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March 14, 2007

Nanotechnology Update: U.S., Europe, Japan Lead the Way; China Moving Up

Does the future of computing lie in nanotechnology? It’s always possible. There is an ongoing trend, after all, for computers to get smaller and smaller, cramming increasing performance power and storage into smaller physical footprints.

Nanotechnology, which Wikipedia defines as “the control of matter on a scale smaller than 100 nanometers, as well as the fabrication of devices on this same length scale,” has very broad applications, spanning a myriad of disciplines including colloidal science, chemistry, applied physics, materials science, and mechanical/electrical engineering.
Just how much interest has nanotech gained globally? Research and consultancy firm RNCOS in a recent study—citing data from a British analyst—said that worldwide funding for nanotech research in 2004 reached $8.6 billion, and this number continues to grow. A more recent report from Lux Research put the 2006 figure for worldwide nanotech research and development at $12.4 billion, with more than $50 billion worth of nano-enabled products sold.
Nanotechnology and nanoscience are disciplines that require companies to take a global approach, Lux Research advised in its report. This means changing practices to take advantages of international funding, innovation, manufacturing, and markets.
As nanotechnology takes off, though, the manner in which different countries approach the discipline may have major effects on the rate and success of R&D efforts. Top countries today, Lux said, are the U.S., Japan, Germany and South Korea, with China moving in. In terms of nanoscience research publications, RNCOS ranked the top three countries as being the U.S., Japan, and China.
Knowing where nanotech developments are strongest is key for companies investing in the field, Lux analyst Michael Holman said.
“It’s important for them to understand which nations are strong in nanotechnology development,” Holman said in a statement, referring to companies interested in nanotech. “Our latest study found that the U.S., Japan, Germany and South Korea remain leaders, but China is moving into the top tier on nanotech activity as its nanotechnology spending, publications and even patents grow.”
China—which ranks RNCOS ranks #2 for sub-field nanomaterials—often seems to come up when high-tech topics are mentioned. It’s part of the Asian region, after all, where many of the latest mobile phone innovations are first launched (before making their way to Europe and the U.S.).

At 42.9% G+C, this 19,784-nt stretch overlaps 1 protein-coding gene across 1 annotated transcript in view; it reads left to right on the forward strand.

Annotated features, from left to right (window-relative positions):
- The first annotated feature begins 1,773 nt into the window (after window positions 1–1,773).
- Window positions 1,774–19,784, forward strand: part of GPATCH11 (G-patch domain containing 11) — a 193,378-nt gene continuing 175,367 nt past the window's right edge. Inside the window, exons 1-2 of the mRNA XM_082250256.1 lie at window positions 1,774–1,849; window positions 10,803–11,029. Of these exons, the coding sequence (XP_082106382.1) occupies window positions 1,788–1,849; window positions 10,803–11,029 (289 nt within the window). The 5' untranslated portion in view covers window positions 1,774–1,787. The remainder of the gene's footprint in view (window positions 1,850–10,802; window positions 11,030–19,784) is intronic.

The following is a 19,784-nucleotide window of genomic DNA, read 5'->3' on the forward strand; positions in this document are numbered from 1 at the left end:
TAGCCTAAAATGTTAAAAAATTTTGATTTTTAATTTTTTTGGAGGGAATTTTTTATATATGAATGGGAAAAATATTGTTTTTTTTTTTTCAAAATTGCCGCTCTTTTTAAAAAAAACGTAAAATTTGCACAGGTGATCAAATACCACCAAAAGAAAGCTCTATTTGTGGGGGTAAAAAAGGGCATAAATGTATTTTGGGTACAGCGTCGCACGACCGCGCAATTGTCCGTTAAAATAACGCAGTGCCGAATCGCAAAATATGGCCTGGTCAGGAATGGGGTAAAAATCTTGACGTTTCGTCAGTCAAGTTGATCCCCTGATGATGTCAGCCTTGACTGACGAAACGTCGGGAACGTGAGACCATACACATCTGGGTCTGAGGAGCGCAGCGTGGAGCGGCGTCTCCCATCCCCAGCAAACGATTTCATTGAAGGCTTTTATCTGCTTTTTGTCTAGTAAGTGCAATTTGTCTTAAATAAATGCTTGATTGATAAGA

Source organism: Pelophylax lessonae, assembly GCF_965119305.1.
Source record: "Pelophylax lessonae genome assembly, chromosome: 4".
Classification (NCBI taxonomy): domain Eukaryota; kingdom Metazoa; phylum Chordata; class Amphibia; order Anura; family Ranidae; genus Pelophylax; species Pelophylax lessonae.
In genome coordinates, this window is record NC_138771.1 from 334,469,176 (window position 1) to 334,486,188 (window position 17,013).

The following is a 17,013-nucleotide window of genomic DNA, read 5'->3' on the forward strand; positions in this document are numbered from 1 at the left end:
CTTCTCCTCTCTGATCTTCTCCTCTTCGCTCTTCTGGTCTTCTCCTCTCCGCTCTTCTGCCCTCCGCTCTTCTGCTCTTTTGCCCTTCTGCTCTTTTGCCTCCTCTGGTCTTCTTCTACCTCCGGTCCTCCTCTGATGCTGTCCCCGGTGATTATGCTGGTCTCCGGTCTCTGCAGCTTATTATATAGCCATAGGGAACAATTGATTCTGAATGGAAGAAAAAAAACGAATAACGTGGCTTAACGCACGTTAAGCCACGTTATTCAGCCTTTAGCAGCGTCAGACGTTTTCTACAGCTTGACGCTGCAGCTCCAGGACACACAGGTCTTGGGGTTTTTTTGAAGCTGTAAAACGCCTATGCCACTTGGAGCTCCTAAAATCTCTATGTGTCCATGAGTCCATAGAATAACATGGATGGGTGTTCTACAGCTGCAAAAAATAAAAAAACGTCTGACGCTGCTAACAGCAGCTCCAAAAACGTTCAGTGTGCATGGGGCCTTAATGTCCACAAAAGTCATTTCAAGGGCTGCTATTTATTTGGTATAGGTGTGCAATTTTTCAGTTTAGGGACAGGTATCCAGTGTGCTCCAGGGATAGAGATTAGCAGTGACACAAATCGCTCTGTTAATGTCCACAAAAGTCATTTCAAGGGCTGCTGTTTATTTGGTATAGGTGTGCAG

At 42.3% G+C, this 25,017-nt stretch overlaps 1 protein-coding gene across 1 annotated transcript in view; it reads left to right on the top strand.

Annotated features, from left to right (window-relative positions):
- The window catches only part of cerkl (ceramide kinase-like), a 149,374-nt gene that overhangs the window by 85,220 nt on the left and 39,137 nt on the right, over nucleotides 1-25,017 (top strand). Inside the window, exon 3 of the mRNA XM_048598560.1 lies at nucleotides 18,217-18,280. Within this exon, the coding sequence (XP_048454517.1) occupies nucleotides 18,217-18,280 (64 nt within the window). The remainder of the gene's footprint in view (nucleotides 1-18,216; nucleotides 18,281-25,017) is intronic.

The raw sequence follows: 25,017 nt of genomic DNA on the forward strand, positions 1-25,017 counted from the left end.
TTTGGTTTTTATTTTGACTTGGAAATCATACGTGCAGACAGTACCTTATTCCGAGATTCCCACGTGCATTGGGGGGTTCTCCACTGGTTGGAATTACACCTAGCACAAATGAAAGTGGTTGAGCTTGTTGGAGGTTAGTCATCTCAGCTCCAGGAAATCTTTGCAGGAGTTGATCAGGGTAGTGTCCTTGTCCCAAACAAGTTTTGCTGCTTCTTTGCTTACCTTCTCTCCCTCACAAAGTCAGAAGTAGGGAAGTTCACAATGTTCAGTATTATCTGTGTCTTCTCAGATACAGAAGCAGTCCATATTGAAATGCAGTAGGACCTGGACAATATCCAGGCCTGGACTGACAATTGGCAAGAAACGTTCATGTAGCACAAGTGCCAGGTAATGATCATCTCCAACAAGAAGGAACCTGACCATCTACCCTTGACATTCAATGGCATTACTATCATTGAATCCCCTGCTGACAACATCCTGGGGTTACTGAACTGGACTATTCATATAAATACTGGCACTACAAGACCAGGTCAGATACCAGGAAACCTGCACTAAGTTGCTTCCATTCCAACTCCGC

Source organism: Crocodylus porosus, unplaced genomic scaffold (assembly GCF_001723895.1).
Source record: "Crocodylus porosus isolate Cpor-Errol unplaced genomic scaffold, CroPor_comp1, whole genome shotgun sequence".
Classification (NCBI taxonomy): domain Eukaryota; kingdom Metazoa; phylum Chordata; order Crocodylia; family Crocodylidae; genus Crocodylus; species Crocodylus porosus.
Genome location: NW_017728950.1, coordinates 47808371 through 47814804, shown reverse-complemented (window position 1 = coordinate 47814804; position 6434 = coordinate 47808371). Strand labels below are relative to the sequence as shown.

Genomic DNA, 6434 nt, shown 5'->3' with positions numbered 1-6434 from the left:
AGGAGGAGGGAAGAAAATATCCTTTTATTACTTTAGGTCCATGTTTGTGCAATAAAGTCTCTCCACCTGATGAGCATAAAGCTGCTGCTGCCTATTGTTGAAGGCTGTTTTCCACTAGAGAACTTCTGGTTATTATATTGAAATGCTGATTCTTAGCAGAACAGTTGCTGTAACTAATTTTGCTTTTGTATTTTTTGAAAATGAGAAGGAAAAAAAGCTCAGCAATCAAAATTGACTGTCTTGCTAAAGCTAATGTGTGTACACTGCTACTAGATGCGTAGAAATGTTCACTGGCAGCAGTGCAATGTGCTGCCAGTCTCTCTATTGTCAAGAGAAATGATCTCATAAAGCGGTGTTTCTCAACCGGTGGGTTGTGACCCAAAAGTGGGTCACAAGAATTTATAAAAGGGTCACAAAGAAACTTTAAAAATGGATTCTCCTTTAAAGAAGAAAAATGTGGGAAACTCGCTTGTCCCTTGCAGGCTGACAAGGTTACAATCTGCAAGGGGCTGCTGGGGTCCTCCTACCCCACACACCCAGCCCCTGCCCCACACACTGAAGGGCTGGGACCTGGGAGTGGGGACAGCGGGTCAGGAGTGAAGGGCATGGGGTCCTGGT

Nanotechnology/nanoscience, RNCOS reported, is of great interest to China. The government there is making some major investments in nano, apparently in response to its potential to revolutionize such diverse industries as nerve and tissue repair, pharmaceuticals, IT, catalysts, surface coatings, pollution control, and sensors.
Yet, the inflexible institutional system established in China may prove a stumbling block for long-term progress of nantech/science, both within that country and elsewhere. RNCOS in its reported cautioned that nanoscientists in China are under certain pressures—such as to yield results quickly—that may result in ethical shortcuts.
“Critics argue that human rights are not sufficiently respected in China, leading to skeptical research practices,” RNCOS said.
Yet, China is forging ahead with nanoscience and nanotech project, despite concerns from the international community, and now poses strong competition for the U.S. and Europe.
When it comes to nano, just where is the money and effort being directed? RNCOS in its report listed the various areas of the field and where they stand, numbers-wise, as shown below.
Market size in 2005 exceeded $1, 827 million; projected to reach $4,219 million by 2010.
30.94 percent compound annual growth rate projected from 2006 to 2010, reaching a market size of $20.40 billion by that year.
Textiles using nanotechnology
Market will top $13.6 billion in 2007. 2012 projection is $115 billion.
U.S. nanotechnology
30 percent increase projected through 2008, reaching $900 million; expected to triple to $2.7 billion by 2013.
Globally, RNCOS said, the nanotechnology investment market is divided between the U.S. (28 percent), Japan (24 percent), Western European countries (25 percent collectively), and other regions including China, South Korea, Canada and Australia, which make the remainder of the market.
Lux noted in its report that beyond the raw numbers of money spent on nanotech R&D, another important factor is purchasing power parity (PPP) for the various nations discussed here. PPP corrects for the lower costs of goods and services in some countries.
For example, Lux said, pure government spending on nanotech in 2006 was $1.78 billion in the U.S, $975 million in Japan and $563 million in Germany. But when PPP is factored in, China ranks in second place with funding equivalent to $906 million.
China is making a strong showing, Lux said in its report, but it still has some way to go.
“It’s clear that leading nations in nanotech, particularly the U.S and Japan, aren’t going to be pushed aside any time soon,” Holman said in a statement. “They will have more competition at the top, however.”
Holman stressed this point, uncovered by Lux during the course of its research: “It was striking that even within the top tier, countries like South Korea grew much closer to the U.S. and Japan, and developing countries like China, India and Russia made strong moves forward just in the last year.”
Mae Kowalke previously wrote for Cleveland Magazine in Ohio and The Burlington Free Press in Vermont. To see more of her articles, please visit Mae Kowalke’s columnist page. Also check out her Wireless Mobility blog.


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